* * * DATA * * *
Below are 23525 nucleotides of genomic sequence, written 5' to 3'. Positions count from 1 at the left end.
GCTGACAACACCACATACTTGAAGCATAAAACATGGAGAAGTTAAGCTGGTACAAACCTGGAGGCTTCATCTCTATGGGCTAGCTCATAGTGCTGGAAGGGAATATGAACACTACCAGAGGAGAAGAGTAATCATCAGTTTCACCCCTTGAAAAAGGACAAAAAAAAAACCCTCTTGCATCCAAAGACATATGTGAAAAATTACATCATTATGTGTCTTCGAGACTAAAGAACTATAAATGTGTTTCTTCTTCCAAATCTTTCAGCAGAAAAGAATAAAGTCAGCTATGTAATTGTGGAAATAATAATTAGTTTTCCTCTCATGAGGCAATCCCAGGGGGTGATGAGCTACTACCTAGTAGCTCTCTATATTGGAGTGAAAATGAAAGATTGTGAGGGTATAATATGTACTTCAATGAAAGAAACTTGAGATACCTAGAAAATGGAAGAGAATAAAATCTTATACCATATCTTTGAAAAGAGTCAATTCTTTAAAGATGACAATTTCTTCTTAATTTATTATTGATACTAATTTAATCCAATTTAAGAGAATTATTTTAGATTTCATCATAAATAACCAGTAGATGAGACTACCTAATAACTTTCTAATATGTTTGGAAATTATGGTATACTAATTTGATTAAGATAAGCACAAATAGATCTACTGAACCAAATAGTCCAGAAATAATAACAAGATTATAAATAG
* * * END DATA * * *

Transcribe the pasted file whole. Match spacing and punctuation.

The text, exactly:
Below are 23525 nucleotides of genomic sequence, written 5' to 3'. Positions count from 1 at the left end.
GCTGACAACACCACATACTTGAAGCATAAAACATGGAGAAGTTAAGCTGGTACAAACCTGGAGGCTTCATCTCTATGGGCTAGCTCATAGTGCTGGAAGGGAATATGAACACTACCAGAGGAGAAGAGTAATCATCAGTTTCACCCCTTGAAAAAGGACAAAAAAAAAACCCTCTTGCATCCAAAGACATATGTGAAAAATTACATCATTATGTGTCTTCGAGACTAAAGAACTATAAATGTGTTTCTTCTTCCAAATCTTTCAGCAGAAAAGAATAAAGTCAGCTATGTAATTGTGGAAATAATAATTAGTTTTCCTCTCATGAGGCAATCCCAGGGGGTGATGAGCTACTACCTAGTAGCTCTCTATATTGGAGTGAAAATGAAAGATTGTGAGGGTATAATATGTACTTCAATGAAAGAAACTTGAGATACCTAGAAAATGGAAGAGAATAAAATCTTATACCATATCTTTGAAAAGAGTCAATTCTTTAAAGATGACAATTTCTTCTTAATTTATTATTGATACTAATTTAATCCAATTTAAGAGAATTATTTTAGATTTCATCATAAATAACCAGTAGATGAGACTACCTAATAACTTTCTAATATGTTTGGAAATTATGGTATACTAATTTGATTAAGATAAGCACAAATAGATCTACTGAACCAAATAGTCCAGAAATAATAACAAGATTATAAATAG